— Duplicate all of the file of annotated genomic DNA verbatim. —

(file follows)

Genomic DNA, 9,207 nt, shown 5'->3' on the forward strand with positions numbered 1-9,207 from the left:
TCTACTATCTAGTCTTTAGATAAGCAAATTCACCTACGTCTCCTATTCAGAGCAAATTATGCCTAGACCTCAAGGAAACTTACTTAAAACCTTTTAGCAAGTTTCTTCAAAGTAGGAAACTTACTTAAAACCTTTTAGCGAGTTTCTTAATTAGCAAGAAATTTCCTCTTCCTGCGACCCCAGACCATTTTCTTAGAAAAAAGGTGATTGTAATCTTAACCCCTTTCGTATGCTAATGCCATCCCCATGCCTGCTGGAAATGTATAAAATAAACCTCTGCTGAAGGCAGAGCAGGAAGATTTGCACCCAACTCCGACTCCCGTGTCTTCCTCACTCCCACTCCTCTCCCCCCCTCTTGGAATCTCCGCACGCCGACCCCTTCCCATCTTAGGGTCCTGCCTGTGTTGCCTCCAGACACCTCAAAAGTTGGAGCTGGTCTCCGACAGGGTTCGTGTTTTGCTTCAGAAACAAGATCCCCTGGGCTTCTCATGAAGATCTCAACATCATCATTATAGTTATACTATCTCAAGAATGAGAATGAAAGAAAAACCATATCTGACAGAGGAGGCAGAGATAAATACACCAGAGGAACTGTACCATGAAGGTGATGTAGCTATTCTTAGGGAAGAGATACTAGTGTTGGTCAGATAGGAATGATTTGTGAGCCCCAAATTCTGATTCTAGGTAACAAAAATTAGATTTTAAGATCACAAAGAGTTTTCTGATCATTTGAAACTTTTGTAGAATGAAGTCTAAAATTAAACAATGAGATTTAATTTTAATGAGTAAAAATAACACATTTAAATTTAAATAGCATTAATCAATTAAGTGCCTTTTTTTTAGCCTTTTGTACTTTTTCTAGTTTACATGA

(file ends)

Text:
Genomic DNA, 9,207 nt, shown 5'->3' on the forward strand with positions numbered 1-9,207 from the left:
TCTACTATCTAGTCTTTAGATAAGCAAATTCACCTACGTCTCCTATTCAGAGCAAATTATGCCTAGACCTCAAGGAAACTTACTTAAAACCTTTTAGCAAGTTTCTTCAAAGTAGGAAACTTACTTAAAACCTTTTAGCGAGTTTCTTAATTAGCAAGAAATTTCCTCTTCCTGCGACCCCAGACCATTTTCTTAGAAAAAAGGTGATTGTAATCTTAACCCCTTTCGTATGCTAATGCCATCCCCATGCCTGCTGGAAATGTATAAAATAAACCTCTGCTGAAGGCAGAGCAGGAAGATTTGCACCCAACTCCGACTCCCGTGTCTTCCTCACTCCCACTCCTCTCCCCCCCTCTTGGAATCTCCGCACGCCGACCCCTTCCCATCTTAGGGTCCTGCCTGTGTTGCCTCCAGACACCTCAAAAGTTGGAGCTGGTCTCCGACAGGGTTCGTGTTTTGCTTCAGAAACAAGATCCCCTGGGCTTCTCATGAAGATCTCAACATCATCATTATAGTTATACTATCTCAAGAATGAGAATGAAAGAAAAACCATATCTGACAGAGGAGGCAGAGATAAATACACCAGAGGAACTGTACCATGAAGGTGATGTAGCTATTCTTAGGGAAGAGATACTAGTGTTGGTCAGATAGGAATGATTTGTGAGCCCCAAATTCTGATTCTAGGTAACAAAAATTAGATTTTAAGATCACAAAGAGTTTTCTGATCATTTGAAACTTTTGTAGAATGAAGTCTAAAATTAAACAATGAGATTTAATTTTAATGAGTAAAAATAACACATTTAAATTTAAATAGCATTAATCAATTAAGTGCCTTTTTTTTAGCCTTTTGTACTTTTTCTAGTTTACATGA